A Procurement Man in New Zealand – Paul Howard Reports!

(Pic; Queenstown, New Zealand. I mean, why would anyone want to live there?)


I was surprised a couple of months ago to get a communication from Paul Howard, a long-standing friend from the public sector procurement world – surprised because he had emigrated to New Zealand! Paul was an early exponent of eProcurement in government, worked in OGC, DWP and Department of Education. He latterly was Head of Procurement at the Department of Culture, Media and Sport, then moved to Crown Commercial Services briefly before emigrating; he is a very forward-thinking procurement professional, and a lover of indie music too.

Anyway, we caught up with him recently to find out how the Kiwi adventure was going.

So what are you up to in NZ?

I started work in March as Commercial Lead in the Ministry of Business, Innovation and Employment based in central Wellington. Procurement here has a look and feel of the UK Government, but probably doesn't enjoy quite the same level of either Ministerial or top Civil Service support that the UK does.

And why the move?

Our decision to emigrate was driven by a host of reasons but the main one was the lack of senior UK Government posts in the North West and I’d had enough of travelling down to London each week. I was working in the CCS Complex Transactions team and despite having Liverpool as my home base, I actually spent more time in London than when I was with DCMS.

I'd only been with CCS for 3 weeks when fate intervened and I was offered the role in the NZ Govt, so I tendered my resignation and applied for my visa. In an ironic twist I was then loaned back to DCMS, was given permission to recruit 3 extra people to bolster the function and temporarily promoted until they sourced my replacement - Marc Bryant, who was previously Head of Commercial for the ODA. I had a good 5 weeks handover period with Marc before I left.

What are you finding similar to the UK from a work point of view?

The Government Rules of Sourcing are based heavily on the contents of pre-recent reform OJEU rules. The aim here is to be open, fair and transparent with suppliers and you can, like the UK, find yourself challenged by suppliers if you don’t follow the rules. As a result, it’s useful context and enables a new immigrant to hit the ground running.  To illustrate this, just last week, there was a case reported where a Government Department was successfully challenged on the basis that they didn’t do what they said they were going to do in an evaluation, the court ruled that despite the fact that the rules weren’t legislation (although they are mandatory for all public sector organisations) they are binding and the supplier won their case.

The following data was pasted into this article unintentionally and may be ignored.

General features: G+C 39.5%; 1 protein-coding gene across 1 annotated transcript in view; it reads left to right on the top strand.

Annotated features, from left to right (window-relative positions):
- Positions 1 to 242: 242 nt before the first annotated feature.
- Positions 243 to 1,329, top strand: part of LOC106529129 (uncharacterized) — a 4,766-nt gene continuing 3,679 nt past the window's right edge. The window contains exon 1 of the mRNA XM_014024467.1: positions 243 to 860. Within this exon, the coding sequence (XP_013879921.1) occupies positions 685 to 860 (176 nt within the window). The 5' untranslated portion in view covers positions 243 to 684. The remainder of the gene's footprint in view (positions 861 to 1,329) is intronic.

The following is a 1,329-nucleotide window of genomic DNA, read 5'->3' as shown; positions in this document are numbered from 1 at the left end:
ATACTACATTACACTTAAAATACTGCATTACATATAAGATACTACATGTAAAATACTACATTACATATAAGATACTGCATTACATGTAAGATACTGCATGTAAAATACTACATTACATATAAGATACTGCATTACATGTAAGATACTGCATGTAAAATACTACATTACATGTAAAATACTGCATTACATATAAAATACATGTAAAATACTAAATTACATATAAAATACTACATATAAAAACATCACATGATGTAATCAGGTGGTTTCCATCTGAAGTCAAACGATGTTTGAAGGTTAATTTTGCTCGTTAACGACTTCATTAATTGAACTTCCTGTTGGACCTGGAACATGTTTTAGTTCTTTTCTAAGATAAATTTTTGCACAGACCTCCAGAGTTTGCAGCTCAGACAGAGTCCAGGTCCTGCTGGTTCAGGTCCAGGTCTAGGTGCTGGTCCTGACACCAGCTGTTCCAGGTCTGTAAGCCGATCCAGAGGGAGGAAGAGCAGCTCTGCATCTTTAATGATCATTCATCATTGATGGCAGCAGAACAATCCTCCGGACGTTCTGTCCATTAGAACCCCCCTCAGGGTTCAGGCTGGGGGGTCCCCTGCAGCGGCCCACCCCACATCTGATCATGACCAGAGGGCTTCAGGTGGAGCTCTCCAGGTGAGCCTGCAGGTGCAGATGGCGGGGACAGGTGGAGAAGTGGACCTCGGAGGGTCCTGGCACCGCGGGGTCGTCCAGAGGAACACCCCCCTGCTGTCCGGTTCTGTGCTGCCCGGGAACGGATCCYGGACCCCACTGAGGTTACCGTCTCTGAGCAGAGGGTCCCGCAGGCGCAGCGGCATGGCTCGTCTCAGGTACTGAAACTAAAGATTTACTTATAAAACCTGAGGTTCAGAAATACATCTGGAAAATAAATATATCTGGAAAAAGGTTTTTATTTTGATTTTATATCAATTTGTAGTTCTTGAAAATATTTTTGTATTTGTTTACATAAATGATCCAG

What is quite different is that some of the rules are actually quite flexible which can be a double-edged sword. So some stakeholders use the flexibilities as a ‘get out’ clause from everything commercial whilst others have become terribly risk averse around breaking the rules to the point where they forget that the whole idea is to get a good deal.

What are you finding different?

Procurement here (in Government anyway), is still struggling hard to be seen as a strategic function, the advent of the NZ GPS is a positive step forward, but there’s a long way to go yet.   What it does mean though is that there are lots of opportunities because good procurement people in NZ are thin on the ground.  Procurement is a shortage skill here so having MCIPS means being halfway to a skilled migrant visa that comes with residency – lots of folk here are surprised when I tell them that I’ve come here on a residency visa. So far I’ve only been to one CIPS function which was useful from a networking point of view but generally speaking the main CIPS activities are in Auckland and Australia both of which you need to get on a plane for!

How about the personal side of life?

They drive on the left here so no worrying about adapting to a left hand drive car and Fish’n’Chips is a Kiwi favourite (I had the most amazing Blue Cod in Kaikoura a couple of  weeks ago). But it’s easier to describe what’s different – food’s generally more expensive but tastes way better, petrol is cheaper, diesel is way, way cheaper (but difficult to find a diesel car!). Electronic items tend to be cheaper, Energy costs are around the same.

They have some good pubs here in Wellington too, some with great views out on the harbour and a real craze on craft beers. Coffee is king here as well, there is a Starbucks but it’s there for tourists, the real coffee experts here won’t go near the place!  House prices are broadly equivalent to Manchester here in Wellington but the Auckland market is similar to London (more expensive, lots of foreign investors making the market overheat etc.).

 And the family?

My family arrived at the end of May, the main thing that’s dampening their enthusiasm is the fact that they’re having a double winter and this one (I’m reliably informed by my Kiwi colleagues) is a particularly cold and wet one (despite the temperature rarely falling below 10C), so we’re all looking forward to spending Christmas on the beach now.  All our stuff has now arrived from the UK so we’re moving into a unfurnished house and will rent for 12 months before deciding whether to buy or build.

Anything you are missing?

Central Heating and the Manchester music scene! But I can still listen to the superb new Slow Readers Club album ...

Thanks to Paul and we hope to hear more from him in the future ... and here is his favourite band, The Slow Readers Club!

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